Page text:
The latest round of checkdown stats from PFF prove Patrick Mahomes is one of a kind.
An NFL quarterback has to walk a fine line as a passer if he’s going to avoid the derision of his fans and NFL pundits.
Some quarterbacks are taken to task for being reckless with the football, for being overly confident and simply flinging it into questionable situations—often resulting in interceptions or near-turnovers that halt drives in their tracks. On the flip side, others are criticized for not having enough confidence, for simply taking what the defense is happy to give them. The gains are often minimal and the results typically speak for themselves.
Over at Pro Football Focus, a recent column from Sam Monson put together two years worth of checkdown stats, the moments when a passer checks down from his primary receiving options to take that easier out. At times, it’s the smart play. At other times, it’s a sign that a quarterback lacks the confidence in his ability to put the ball in the right place.
What’s amazing about the data set in this new column is that it further cements just how incredible a quarterback Patrick Mahomes really is—as if a Most Valuable Player award and Super Bowl trophy (along with an MVP award in that very game) didn’t speak for itself. Yes, we already knew that Mahomes was the best in the game, but it never feels old to see stats that back it up.
Monson put together checkdown rates from 2018-19 in two categories: overall passing and third down situations. In both instances, Mahomes comes out as the anomaly, listed among quarterbacks who are the most confident in the game yet one who has proven his accuracy.
Among overall passing stats, Josh Allen of the Buffalo Bills is the quarterback who had the lowest checkdown rate in the NFL followed by Mahomes. The difference there should be obvious. While the Bills love Allen’s big arm and his level of confidence, the team will only go as far as his accuracy will take him. Allen has yet to cross the 60 percent completion mark yet as a pro and he looked miserable on most drives in the team’s playoff exit against the Houston Texans.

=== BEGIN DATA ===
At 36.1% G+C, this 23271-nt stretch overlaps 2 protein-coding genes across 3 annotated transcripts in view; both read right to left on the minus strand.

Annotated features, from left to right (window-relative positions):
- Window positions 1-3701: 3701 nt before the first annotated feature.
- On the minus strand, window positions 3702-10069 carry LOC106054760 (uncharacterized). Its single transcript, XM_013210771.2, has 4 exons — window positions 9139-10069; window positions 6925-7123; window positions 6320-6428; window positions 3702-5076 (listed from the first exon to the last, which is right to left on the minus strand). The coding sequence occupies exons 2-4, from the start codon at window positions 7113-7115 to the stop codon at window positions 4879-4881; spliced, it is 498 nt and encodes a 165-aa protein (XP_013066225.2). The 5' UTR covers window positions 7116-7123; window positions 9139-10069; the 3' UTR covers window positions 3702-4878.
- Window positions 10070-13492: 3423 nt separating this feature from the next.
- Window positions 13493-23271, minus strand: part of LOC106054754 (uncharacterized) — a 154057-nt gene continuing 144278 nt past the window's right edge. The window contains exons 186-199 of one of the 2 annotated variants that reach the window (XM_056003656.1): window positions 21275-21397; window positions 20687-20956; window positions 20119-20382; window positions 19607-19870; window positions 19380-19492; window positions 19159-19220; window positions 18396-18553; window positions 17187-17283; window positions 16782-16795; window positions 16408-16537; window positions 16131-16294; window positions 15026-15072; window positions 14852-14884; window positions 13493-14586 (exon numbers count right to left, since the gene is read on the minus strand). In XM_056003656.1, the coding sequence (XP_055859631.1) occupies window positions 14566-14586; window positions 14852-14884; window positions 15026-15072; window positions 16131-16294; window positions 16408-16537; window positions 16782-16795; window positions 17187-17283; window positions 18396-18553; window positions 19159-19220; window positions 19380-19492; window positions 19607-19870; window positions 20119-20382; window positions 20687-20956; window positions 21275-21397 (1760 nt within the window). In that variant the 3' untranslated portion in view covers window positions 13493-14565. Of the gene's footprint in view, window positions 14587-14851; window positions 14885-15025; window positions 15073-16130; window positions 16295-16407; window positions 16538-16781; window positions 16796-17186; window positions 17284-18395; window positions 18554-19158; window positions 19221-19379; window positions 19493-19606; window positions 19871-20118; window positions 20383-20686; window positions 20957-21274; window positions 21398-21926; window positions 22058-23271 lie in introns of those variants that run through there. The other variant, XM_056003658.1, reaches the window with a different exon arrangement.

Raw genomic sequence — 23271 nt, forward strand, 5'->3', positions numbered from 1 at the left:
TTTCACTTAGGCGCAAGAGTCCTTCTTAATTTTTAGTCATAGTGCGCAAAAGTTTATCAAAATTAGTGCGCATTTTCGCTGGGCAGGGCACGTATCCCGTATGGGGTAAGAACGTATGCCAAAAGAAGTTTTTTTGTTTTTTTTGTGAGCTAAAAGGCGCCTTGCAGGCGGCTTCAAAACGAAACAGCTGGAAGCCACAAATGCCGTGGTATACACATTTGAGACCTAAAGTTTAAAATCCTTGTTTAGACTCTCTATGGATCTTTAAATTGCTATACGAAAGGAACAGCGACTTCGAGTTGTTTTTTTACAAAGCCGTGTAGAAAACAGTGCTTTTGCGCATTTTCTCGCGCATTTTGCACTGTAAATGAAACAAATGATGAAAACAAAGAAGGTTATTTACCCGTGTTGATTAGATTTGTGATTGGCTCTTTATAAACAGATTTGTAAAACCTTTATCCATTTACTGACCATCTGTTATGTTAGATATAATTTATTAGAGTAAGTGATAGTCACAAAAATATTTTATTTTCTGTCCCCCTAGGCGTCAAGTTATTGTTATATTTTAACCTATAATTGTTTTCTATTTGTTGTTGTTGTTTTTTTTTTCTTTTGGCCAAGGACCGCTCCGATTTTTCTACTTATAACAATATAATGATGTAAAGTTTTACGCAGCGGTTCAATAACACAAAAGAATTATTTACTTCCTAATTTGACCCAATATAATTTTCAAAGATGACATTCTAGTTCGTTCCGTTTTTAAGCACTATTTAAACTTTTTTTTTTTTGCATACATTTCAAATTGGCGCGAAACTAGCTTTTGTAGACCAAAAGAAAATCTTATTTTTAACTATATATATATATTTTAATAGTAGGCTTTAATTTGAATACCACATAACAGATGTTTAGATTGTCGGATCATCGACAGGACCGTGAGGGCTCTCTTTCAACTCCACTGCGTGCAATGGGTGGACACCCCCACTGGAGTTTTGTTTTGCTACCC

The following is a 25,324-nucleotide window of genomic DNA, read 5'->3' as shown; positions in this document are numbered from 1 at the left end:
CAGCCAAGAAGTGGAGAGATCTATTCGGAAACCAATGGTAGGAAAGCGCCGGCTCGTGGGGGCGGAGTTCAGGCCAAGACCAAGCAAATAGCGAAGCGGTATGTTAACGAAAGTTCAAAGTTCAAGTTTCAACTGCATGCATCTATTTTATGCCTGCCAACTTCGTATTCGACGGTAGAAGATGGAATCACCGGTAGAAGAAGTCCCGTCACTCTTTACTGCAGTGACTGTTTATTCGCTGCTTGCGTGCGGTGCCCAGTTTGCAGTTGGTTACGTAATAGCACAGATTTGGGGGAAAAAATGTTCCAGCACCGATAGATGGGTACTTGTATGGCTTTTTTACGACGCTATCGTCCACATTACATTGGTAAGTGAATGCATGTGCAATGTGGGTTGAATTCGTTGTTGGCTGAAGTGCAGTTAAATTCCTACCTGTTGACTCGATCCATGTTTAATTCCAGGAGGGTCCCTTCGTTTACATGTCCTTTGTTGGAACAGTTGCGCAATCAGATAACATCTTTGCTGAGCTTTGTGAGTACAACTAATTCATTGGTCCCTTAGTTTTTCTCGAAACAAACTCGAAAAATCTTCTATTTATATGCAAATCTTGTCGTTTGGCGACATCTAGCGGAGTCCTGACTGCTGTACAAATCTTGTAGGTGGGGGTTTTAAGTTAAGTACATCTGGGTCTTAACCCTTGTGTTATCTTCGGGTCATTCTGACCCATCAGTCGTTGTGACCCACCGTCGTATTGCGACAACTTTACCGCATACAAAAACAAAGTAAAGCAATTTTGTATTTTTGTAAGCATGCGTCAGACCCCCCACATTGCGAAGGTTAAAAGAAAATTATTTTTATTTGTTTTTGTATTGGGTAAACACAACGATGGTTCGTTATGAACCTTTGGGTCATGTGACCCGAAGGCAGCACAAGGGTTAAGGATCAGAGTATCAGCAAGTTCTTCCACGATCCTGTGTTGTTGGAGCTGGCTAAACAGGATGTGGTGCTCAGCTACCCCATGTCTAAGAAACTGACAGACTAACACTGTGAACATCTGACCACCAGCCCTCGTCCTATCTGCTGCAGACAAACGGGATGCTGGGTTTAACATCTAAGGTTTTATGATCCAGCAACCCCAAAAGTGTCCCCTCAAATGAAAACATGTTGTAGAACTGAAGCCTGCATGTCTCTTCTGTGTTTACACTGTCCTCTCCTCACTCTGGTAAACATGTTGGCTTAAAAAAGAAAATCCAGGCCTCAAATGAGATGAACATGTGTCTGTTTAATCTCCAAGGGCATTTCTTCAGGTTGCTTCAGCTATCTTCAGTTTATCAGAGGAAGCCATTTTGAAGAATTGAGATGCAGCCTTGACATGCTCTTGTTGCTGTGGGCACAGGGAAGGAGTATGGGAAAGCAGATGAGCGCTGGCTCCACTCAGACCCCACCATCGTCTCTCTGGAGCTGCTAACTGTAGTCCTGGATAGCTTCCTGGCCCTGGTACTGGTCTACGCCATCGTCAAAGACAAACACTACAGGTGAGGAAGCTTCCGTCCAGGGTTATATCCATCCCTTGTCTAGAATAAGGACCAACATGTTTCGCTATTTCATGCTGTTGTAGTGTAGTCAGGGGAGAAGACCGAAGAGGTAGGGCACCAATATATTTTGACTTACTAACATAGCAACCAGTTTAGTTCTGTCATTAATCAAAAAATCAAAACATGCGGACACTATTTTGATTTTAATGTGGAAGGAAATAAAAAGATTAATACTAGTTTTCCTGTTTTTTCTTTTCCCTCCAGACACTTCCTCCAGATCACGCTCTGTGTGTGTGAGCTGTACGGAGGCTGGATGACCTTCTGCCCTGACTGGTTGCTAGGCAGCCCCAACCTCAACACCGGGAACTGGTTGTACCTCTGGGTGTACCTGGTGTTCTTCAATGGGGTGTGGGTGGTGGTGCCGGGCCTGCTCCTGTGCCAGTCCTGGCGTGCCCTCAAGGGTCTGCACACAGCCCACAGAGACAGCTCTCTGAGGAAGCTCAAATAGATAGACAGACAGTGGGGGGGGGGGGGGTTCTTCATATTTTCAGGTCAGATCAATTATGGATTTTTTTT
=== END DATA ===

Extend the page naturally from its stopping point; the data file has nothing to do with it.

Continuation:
Others on the same list as Allen and Mahomes include Mitchell Trubisky and Sam Darnold, showing that brand of quarterback criticized for taking chances when it’s not necessary. On the flip side, familiar faces from rivals like Philip Rivers and Derek Carr are among the top five in checkdown rate, proving why those teams have lacked the big play ability in recent years to be able to put a team like the Chiefs on the ropes.
The whole column is worth a read to see numbers documenting how Mahomes doesn’t care about the threat of risk. His confidence in his abilities, his receivers and in Andy Reid‘s play calling shows up strong in his 1.3 percent rate of checkdowns on third downs, second again only to Allen. The Chiefs are led by a big-armed passer who makes the big throws at a much higher rate than his contemporaries, knowing he’s got the skill set to make them work even when everyone else finds it unbelievable.